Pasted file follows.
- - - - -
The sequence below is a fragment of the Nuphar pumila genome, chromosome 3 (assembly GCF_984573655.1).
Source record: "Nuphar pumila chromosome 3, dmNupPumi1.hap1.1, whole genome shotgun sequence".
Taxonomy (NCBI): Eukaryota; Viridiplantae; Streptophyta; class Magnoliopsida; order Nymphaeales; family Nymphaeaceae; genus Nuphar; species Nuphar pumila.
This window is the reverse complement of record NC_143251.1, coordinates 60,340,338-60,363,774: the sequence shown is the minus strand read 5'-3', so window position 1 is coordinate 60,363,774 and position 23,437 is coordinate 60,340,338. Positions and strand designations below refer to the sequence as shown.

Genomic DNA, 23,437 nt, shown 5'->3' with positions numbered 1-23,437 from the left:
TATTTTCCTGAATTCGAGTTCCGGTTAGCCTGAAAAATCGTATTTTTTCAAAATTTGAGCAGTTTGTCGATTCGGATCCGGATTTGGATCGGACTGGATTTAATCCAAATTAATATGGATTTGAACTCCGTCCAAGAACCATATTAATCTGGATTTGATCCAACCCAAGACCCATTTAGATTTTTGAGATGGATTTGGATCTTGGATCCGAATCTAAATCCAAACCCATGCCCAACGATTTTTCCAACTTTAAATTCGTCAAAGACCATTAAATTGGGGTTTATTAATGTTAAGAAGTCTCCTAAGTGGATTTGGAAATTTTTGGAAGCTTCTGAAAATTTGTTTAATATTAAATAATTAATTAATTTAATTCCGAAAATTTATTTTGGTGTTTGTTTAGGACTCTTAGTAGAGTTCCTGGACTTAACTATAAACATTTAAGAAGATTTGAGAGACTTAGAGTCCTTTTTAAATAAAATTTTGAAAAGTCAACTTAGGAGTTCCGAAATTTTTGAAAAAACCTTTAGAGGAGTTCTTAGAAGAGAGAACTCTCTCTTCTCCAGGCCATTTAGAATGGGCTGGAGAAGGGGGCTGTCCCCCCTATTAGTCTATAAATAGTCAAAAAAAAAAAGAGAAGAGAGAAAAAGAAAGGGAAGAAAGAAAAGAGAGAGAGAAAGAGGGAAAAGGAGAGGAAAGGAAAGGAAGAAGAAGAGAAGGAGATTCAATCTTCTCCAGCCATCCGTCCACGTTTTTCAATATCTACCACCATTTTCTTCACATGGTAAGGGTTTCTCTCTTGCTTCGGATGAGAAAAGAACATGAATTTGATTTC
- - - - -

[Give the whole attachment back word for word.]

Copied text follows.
The sequence below is a fragment of the Nuphar pumila genome, chromosome 3 (assembly GCF_984573655.1).
Source record: "Nuphar pumila chromosome 3, dmNupPumi1.hap1.1, whole genome shotgun sequence".
Taxonomy (NCBI): Eukaryota; Viridiplantae; Streptophyta; class Magnoliopsida; order Nymphaeales; family Nymphaeaceae; genus Nuphar; species Nuphar pumila.
This window is the reverse complement of record NC_143251.1, coordinates 60,340,338-60,363,774: the sequence shown is the minus strand read 5'-3', so window position 1 is coordinate 60,363,774 and position 23,437 is coordinate 60,340,338. Positions and strand designations below refer to the sequence as shown.

Genomic DNA, 23,437 nt, shown 5'->3' with positions numbered 1-23,437 from the left:
TATTTTCCTGAATTCGAGTTCCGGTTAGCCTGAAAAATCGTATTTTTTCAAAATTTGAGCAGTTTGTCGATTCGGATCCGGATTTGGATCGGACTGGATTTAATCCAAATTAATATGGATTTGAACTCCGTCCAAGAACCATATTAATCTGGATTTGATCCAACCCAAGACCCATTTAGATTTTTGAGATGGATTTGGATCTTGGATCCGAATCTAAATCCAAACCCATGCCCAACGATTTTTCCAACTTTAAATTCGTCAAAGACCATTAAATTGGGGTTTATTAATGTTAAGAAGTCTCCTAAGTGGATTTGGAAATTTTTGGAAGCTTCTGAAAATTTGTTTAATATTAAATAATTAATTAATTTAATTCCGAAAATTTATTTTGGTGTTTGTTTAGGACTCTTAGTAGAGTTCCTGGACTTAACTATAAACATTTAAGAAGATTTGAGAGACTTAGAGTCCTTTTTAAATAAAATTTTGAAAAGTCAACTTAGGAGTTCCGAAATTTTTGAAAAAACCTTTAGAGGAGTTCTTAGAAGAGAGAACTCTCTCTTCTCCAGGCCATTTAGAATGGGCTGGAGAAGGGGGCTGTCCCCCCTATTAGTCTATAAATAGTCAAAAAAAAAAAGAGAAGAGAGAAAAAGAAAGGGAAGAAAGAAAAGAGAGAGAGAAAGAGGGAAAAGGAGAGGAAAGGAAAGGAAGAAGAAGAGAAGGAGATTCAATCTTCTCCAGCCATCCGTCCACGTTTTTCAATATCTACCACCATTTTCTTCACATGGTAAGGGTTTCTCTCTTGCTTCGGATGAGAAAAGAACATGAATTTGATTTC